Thursday, November 19, 2015
High Court Turns Down Deputies’ Union Case Against Publication
By a MetNews Staff Writer
The California Supreme Court yesterday denied review of a Court of Appeal decision rejecting an effort to block a newspaper from publishing information on the backgrounds of certain Los Angeles deputy sheriffs.
The justices, at their weekly conference in San Francisco, unanimously left standing the ruling of this district’s Div. Three in Association for Los Angeles Deputy Sheriffs v. Los Angeles Times Communications (2015) 239 Cal. App. 4th 808. The ruling was issued in July and ordered published by the Court of Appeal Aug. 19.
ALADS sought to have the Los Angeles Times enjoined from publishing a list of officers who had worked for the phased-out Office of Public Safety and successfully gained employment with the Sheriff’s Department.
Failed to Persuade
The union failed to persuade the appeals court that because the applications of the job-seekers had to have been pilfered, a prior restraint was justified.
Writing for Div. Three, Los Angeles Superior Court Judge Anne Egerton, sitting on assignment, said:
“…ALADS has cited no case permitting the kind of injunction it seeks here, to restrain a newspaper from publishing news articles on a matter of public concern: the qualifications of applicants for jobs as law enforcement officers. ALADS has cited no case because there is no such case. For more than one hundred years, federal and state courts have refused to allow the subjects of potential news reports to stop journalists from publishing reports about them.”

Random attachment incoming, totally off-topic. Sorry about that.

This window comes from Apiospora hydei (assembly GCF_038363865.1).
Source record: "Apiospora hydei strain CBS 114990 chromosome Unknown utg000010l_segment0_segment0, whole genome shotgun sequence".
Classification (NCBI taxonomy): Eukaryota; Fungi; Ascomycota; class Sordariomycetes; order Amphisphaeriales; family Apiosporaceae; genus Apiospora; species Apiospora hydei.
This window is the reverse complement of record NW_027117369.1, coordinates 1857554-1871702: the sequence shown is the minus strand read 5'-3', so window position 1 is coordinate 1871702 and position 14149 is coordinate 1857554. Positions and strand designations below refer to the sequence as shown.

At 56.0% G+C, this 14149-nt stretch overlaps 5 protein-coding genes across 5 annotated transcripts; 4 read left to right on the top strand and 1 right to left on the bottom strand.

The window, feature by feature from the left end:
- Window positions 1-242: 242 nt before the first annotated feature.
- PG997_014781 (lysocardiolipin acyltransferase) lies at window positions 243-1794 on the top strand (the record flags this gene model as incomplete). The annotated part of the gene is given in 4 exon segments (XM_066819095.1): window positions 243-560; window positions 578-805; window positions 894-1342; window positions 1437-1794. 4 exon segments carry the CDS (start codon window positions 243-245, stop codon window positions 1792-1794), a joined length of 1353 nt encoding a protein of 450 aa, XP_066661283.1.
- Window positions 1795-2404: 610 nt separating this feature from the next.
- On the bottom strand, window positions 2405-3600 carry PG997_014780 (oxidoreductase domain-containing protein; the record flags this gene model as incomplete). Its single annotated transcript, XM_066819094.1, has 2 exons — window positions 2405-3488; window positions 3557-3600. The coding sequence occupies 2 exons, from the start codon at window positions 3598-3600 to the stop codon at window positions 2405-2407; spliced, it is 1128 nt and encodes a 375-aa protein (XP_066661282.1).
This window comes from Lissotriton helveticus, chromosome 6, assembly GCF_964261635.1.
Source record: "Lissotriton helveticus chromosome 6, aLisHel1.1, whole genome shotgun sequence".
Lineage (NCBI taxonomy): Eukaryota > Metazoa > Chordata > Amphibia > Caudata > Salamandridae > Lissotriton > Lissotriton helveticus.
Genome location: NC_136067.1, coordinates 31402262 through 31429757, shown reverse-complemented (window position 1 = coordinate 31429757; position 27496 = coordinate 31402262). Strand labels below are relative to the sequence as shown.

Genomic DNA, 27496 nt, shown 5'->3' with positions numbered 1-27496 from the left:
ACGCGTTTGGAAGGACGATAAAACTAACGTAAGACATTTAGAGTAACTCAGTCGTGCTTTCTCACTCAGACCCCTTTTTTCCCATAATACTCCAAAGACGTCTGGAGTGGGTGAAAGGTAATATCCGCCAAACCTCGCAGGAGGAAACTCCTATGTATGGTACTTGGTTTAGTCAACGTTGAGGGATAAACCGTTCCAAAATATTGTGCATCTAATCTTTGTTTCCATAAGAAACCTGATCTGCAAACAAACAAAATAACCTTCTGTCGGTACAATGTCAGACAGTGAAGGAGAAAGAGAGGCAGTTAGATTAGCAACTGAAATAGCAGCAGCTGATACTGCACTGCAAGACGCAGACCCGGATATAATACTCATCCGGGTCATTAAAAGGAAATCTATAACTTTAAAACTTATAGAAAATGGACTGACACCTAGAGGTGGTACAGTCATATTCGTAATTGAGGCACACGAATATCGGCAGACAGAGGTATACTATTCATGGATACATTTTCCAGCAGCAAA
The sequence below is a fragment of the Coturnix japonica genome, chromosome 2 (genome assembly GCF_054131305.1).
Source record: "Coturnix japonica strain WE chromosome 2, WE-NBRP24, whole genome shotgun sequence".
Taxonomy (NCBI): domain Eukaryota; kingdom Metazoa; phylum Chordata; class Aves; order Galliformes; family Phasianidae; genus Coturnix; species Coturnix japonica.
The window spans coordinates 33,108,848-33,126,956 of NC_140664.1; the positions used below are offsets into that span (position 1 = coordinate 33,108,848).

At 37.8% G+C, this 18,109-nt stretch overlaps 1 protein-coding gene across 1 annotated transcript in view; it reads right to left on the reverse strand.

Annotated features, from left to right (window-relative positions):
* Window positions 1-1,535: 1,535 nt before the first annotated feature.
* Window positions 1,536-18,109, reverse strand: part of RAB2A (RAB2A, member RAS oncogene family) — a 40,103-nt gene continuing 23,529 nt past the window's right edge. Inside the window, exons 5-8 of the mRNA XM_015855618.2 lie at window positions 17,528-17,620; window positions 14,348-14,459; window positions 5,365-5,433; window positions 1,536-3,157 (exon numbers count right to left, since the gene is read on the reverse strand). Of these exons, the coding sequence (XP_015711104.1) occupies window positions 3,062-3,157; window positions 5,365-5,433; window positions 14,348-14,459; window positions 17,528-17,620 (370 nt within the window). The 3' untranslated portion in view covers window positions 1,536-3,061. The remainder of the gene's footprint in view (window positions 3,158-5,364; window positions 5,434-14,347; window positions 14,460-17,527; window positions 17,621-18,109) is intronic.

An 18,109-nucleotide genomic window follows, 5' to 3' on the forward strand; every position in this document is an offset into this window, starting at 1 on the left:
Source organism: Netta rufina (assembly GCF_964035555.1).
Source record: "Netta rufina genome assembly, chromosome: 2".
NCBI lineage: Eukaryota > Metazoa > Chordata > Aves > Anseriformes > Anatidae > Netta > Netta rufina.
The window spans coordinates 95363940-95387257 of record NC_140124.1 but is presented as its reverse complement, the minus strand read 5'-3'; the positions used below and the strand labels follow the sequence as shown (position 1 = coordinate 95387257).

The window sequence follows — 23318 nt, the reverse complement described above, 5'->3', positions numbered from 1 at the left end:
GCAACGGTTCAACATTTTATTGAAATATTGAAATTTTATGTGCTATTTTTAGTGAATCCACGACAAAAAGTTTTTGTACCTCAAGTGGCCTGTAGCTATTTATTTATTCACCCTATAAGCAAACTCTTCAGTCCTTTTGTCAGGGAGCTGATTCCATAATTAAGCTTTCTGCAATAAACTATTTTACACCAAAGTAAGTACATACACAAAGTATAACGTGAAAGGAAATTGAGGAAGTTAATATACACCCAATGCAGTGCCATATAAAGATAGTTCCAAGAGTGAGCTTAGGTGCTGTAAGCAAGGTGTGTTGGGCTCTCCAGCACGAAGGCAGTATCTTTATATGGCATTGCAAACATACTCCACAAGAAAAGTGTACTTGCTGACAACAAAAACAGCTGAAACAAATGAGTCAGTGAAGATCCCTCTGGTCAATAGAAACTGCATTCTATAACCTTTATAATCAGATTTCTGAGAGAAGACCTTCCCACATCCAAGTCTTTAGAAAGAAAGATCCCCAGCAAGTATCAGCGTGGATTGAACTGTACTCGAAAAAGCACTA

The panel affirmed Los Angeles Superior Court Judge Michelle R. Rosenblatt’s order granting the Times’ anti-SLAPP motion.
Pentagon Papers Case
Egerton cited the Pentagon Papers case, New York Times Co. v. United States (1971) 403 U.S. 713.
There, the United States Supreme Court held that the New York Times and the Washington Post could not be barred from publishing portions of the secret “Report of the Office of the Secretary of Defense Vietnam Task Force” on U.S. military and political involvement in Vietnam from 1945-67.
Applying that case, Egerton said, the injunction sought by ALADS “would be an unconstitutional prior restraint.”
“Law enforcement officers protect the public. They prevent crime, and they investigate and make arrests when crimes occur. They carry and use firearms and other weapons. They are authorized to use deadly force and to restrain individual liberty. The public has a strong interest in the qualifications and conduct of law enforcement officers….Here, a labor union and unnamed officers seek to stop a newspaper from publishing news reports about the hiring and evaluation of officers, including allegations of past misconduct….The trial court properly granted the Times’ anti SLAPP motion.”
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